5.1.2 Respondents’ Gender 149
viii
5.1.3 Respondents’ Academic Qualification 149
5.1.4 Respondents’ Teaching Experience 150
5.1.5 Respondents’ Computer Use Experience 151
5.1.6 Using Computer’s Tools and Applications 152
5.1.7 Computer Use at Home 154
5.2 Findings 154
5.2.1 Results for Research Question 1 155
5.2.2 Results for Research Question 2 157
5.2.3 Results for Research Question 3 159
5.2.4 Results for Research Question 4 160
5.2.5 Results for Research Question 5 161
5.2.6 Results for Research Question 6 163
5.2.7 Results for Research Question 7 165
5.2.8 Results for Research Question 8 168
5.2.9 Results for Research Question 9 171
5.2.10 Results for Research Question 10 173
5.3 Summary of the Findings 175
CHAPTER 6 - DISCUSSION OF THE FINDINGS
6.0 Introduction 182
6.1 Discussions 184
6.1.1 Level of Computer Use for Teaching and Learning 184
6.1.2 Teachers’ Beliefs about Computer Technology Integration 187
6.1.3 Teachers’ Self-efficacy with respect to Computer Technology 194
Integration
6.1.4 Differences Between Teachers’ Level of Computer Use in 198
Oman and Malaysia
6.1.5 Differences Between Teachers’ Beliefs in Oman and Malaysia 199
ix
6.1.6 Differences Between Teachers’ self-efficacy in Oman and 200
Malaysia
6.1.7 Gender Differences and the Level of Computer Use 202
6.1.7 Teachers’ Subject Taught and the Level of Computer Use 205
6.1.9 Teachers’ Beliefs and the Level of Computer Use 207
6.1.10 Teachers’ Self-efficacy and the Level of Computer Use 213
6.2 Recommendations 215
6.3 Limitations of the Study 218
6.4 Suggestions for Future Research 219
6.5 Conclusion 222
REFERENCES 225
APPENDIXES 258
Appendix A First draft of Questionnaires 1 (pilot survey) 259
Appendix B English Language version of the questionnaires 263
Appendix C Malay Language version of the questionnaires 269
Appendix D Arabic Language version of the questionnaires 274
Appendix E Original self-efficacy questionnaire 281
Appendix F Original items of Subjective norms dimension 283
Appendix G Approval Letter from Ministry of Education In Oman for 284
collecting data.
Appendix H Factor analysis output of Teachers’ Beliefs about Computer 286
Technology Integration questionnaire
Appendix I The result of Research Questions 2 & 3: Mean, Standard 291
Deviation, and Percentages
Appendix J1 Oman’s Map 300
J2 Malaysia’s Map 301
LIST OF TABLES
Page
Table 4.1 Sample from Malaysia 126
Table 4.2 Sample from Oman 127
x
Table 4.3 Cronbach's alpha of the Instruments 135
Table 5.1(a) Areas of teaching expertise (Oman) 148
Table 5.1(b) Areas of teaching expertise (Malaysia) 148
Table 5.2 Population composition by gender 149
Table 5.3 Academic qualification 149
Table 5.4 Teaching experience 151
Table 5.5 Teachers’ computer use experience. 152
Table 5.6(a) Frequencies of using computers tools and 153
applications in Oman
Table 5.6(b) Frequencies of using computers tools and 153
applications in Malaysia
Table 5.7 Computer use at home 154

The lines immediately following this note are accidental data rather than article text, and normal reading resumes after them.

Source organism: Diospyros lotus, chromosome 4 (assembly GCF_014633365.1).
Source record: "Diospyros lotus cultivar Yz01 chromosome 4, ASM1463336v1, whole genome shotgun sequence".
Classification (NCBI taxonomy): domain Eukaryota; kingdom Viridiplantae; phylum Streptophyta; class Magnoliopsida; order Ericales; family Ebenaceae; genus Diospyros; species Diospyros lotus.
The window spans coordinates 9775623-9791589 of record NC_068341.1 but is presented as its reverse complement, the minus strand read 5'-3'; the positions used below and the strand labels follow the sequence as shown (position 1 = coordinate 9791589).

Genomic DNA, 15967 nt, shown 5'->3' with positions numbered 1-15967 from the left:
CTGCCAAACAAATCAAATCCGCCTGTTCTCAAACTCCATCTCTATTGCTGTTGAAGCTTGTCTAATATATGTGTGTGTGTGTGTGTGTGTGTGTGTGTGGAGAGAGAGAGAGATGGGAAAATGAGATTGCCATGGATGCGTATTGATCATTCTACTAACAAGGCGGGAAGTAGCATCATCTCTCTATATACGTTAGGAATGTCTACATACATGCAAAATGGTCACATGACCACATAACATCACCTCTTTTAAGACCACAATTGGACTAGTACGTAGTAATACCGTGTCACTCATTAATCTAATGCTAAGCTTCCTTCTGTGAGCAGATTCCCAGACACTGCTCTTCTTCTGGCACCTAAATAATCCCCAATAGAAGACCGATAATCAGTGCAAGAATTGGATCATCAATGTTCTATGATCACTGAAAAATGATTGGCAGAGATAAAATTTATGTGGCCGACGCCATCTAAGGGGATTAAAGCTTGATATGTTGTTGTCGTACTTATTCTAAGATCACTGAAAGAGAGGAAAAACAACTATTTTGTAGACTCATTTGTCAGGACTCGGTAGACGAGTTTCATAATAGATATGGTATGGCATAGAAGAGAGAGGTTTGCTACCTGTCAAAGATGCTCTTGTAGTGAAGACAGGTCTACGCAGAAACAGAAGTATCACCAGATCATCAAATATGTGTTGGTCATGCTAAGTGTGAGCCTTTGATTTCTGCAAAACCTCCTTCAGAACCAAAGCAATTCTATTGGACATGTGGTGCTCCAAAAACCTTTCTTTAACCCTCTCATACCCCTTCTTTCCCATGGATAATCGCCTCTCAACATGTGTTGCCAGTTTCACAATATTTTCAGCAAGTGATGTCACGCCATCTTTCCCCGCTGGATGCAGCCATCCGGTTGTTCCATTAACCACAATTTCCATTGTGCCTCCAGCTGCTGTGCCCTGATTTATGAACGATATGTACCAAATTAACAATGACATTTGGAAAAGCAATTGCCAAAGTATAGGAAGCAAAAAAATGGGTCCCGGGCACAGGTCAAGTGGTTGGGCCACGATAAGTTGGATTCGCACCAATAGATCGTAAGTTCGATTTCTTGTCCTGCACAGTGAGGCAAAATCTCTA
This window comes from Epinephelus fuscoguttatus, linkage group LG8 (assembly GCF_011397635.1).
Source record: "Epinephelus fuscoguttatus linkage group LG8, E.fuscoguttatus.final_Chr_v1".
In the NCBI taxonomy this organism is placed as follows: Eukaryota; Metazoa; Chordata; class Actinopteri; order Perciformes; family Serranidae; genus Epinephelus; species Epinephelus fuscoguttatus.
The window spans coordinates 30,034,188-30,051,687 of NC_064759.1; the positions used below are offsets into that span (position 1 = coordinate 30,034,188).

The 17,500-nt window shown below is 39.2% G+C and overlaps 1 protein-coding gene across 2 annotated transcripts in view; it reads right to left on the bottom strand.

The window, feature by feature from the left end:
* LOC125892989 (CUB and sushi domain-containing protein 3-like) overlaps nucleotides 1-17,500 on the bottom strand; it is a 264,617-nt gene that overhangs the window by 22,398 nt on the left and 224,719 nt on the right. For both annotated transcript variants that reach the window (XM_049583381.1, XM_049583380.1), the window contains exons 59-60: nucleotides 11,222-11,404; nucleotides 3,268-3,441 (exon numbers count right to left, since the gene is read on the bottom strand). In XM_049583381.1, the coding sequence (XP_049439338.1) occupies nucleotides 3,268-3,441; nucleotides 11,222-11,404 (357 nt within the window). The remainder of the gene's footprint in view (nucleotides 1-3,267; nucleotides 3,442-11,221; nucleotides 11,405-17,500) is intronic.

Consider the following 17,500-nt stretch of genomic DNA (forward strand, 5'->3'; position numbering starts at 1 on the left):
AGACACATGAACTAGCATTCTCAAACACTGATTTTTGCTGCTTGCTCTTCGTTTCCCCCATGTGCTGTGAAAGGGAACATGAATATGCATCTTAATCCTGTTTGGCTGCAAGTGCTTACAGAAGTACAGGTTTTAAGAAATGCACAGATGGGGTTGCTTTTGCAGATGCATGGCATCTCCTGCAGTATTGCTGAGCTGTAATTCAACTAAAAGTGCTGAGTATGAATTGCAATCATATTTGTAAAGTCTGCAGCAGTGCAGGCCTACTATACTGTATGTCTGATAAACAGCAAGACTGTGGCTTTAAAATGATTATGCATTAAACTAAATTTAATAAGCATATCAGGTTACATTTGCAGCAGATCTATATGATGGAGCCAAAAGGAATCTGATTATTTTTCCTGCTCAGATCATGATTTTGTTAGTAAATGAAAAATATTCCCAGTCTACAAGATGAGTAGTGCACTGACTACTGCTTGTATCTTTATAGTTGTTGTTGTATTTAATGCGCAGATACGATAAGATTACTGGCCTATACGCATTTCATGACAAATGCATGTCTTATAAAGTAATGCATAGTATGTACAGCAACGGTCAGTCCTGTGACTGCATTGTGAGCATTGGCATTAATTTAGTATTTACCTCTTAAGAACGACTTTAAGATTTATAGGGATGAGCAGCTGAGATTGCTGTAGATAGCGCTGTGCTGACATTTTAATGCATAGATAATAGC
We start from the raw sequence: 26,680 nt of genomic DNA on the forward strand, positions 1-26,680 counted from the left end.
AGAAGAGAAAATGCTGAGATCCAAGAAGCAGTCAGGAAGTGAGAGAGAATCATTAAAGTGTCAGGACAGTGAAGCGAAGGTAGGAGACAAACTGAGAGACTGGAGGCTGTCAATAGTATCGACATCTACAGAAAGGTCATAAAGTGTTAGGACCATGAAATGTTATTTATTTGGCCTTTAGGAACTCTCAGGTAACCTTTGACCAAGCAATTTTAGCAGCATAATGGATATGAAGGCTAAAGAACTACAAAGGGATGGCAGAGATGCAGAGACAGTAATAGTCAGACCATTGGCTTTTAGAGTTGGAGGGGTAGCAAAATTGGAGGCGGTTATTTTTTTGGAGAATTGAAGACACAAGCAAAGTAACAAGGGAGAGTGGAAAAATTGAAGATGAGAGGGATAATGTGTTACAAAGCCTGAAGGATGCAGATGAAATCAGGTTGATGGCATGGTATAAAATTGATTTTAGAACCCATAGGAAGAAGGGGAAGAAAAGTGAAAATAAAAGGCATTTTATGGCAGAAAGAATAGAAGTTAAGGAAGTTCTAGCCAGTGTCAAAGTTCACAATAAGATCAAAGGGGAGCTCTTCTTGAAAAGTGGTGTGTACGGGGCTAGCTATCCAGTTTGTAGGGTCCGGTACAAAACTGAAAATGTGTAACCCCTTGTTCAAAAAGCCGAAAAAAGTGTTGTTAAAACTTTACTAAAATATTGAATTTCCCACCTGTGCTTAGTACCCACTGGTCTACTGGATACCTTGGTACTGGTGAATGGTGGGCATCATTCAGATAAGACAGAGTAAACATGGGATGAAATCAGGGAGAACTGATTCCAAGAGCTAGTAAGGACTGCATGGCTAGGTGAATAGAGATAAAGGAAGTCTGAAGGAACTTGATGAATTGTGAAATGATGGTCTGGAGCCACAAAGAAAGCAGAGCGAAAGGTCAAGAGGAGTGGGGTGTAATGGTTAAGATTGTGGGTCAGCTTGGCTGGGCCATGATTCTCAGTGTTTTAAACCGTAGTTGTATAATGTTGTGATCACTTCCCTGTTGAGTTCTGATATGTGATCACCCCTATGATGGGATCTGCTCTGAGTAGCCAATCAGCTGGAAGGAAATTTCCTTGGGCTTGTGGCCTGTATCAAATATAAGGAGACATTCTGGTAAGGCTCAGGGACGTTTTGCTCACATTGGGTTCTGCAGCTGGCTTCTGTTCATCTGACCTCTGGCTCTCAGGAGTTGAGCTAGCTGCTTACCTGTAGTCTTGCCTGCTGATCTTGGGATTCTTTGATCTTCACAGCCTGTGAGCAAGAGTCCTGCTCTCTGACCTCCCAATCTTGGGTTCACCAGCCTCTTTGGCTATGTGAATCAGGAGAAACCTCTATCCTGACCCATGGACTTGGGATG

Table 5.8 Participant extent of computer technology use for 156
teaching and learning
Table 5.9 Means and standard division for the overall scale of 158
teachers’ beliefs and the four subscales
Table 5.10 Means and standard division for the overall scale of 159
teachers’ self-efficacy and the three subscales
Table 5.11 Differences between teachers in Oman and Malaysia 161
on their level of computer use for teaching and
learning
Table 5.12 Differences between teachers in Oman and Malaysia 162
on their beliefs in general about using computer
technology for teaching and learning
Table 5.13 Differences between teachers in Oman and Malaysia 162
on their beliefs about using computer technology for
teaching and learning for each subscale
Table 5.14 Differences between teachers in Oman and Malaysia 164
on their self-efficacy in respect to using computer for
teaching and learning in general.
Table 5.15 Differences between teachers in Oman and Malaysia 165
on their self-efficacy in respect to using computer for
xi
teaching and learning for each subscale.
Table 5.16 Differences between teachers’ gender regarding their 166
level of use computer for teaching and learning
among teachers in Oman and Malaysia
Table 5.17 Differences between teachers’ gender regarding their 168
level of use computer for teaching and learning
among teachers in Oman and Malaysia
Table 5.18 Differences between teachers’ subject taught 169
regarding their level of use computer for teaching and
learning among teachers in Oman and Malaysia
Table 5.19 Differences between teachers’ subject taught 171
regarding their level of computer use for teaching and
learning among teachers in Oman and Malaysia
Table 5.20 Correlation between teachers’ beliefs, and the level of 172
computer use in Oman and Malaysia
Table 5.21 Correlation between teachers’ beliefs for each 173
subscale and the level of computer use in Oman and
Malaysia
Table 5.22 Correlation between teachers’ self-efficacy, and the 174
level of computer use in Oman and Malaysia
Table 5.23 Summary of differences and similarities between 180
Oman and Malaysia
LIST OF FIGURES
Page
Figure 3.1 Original Model of the Theory of Reasoned Action 111
Figure 3.2 Original Model of the Theory of Planned Behavior 113
xii
Figure 3.3 Original Model of the Technology Acceptance Model 114
Figure 3.4 Proposed Research Model 115
Figure 5.1 Teachers’ computer use experience (years) in Oman 152
and Malaysia
Figure 5.2 Participant extent of computer technology use for 157
teaching and learning
Figure 5.3 Interaction between country and gender for teachers’ 167
level of computer use.
Figure 5.4 Level of computer use in Oman and Malaysia categorize 168
by gender
Figure 5.5 Interaction between country and subject taught for 170
teachers’ level of computer use
Figure 5.6 Scatter plot of the correlation between teachers’ beliefs 172
and the level of computer use in Oman and Malaysia
Figure 5.7 Scatter plot of the correlation between teachers’ self- 175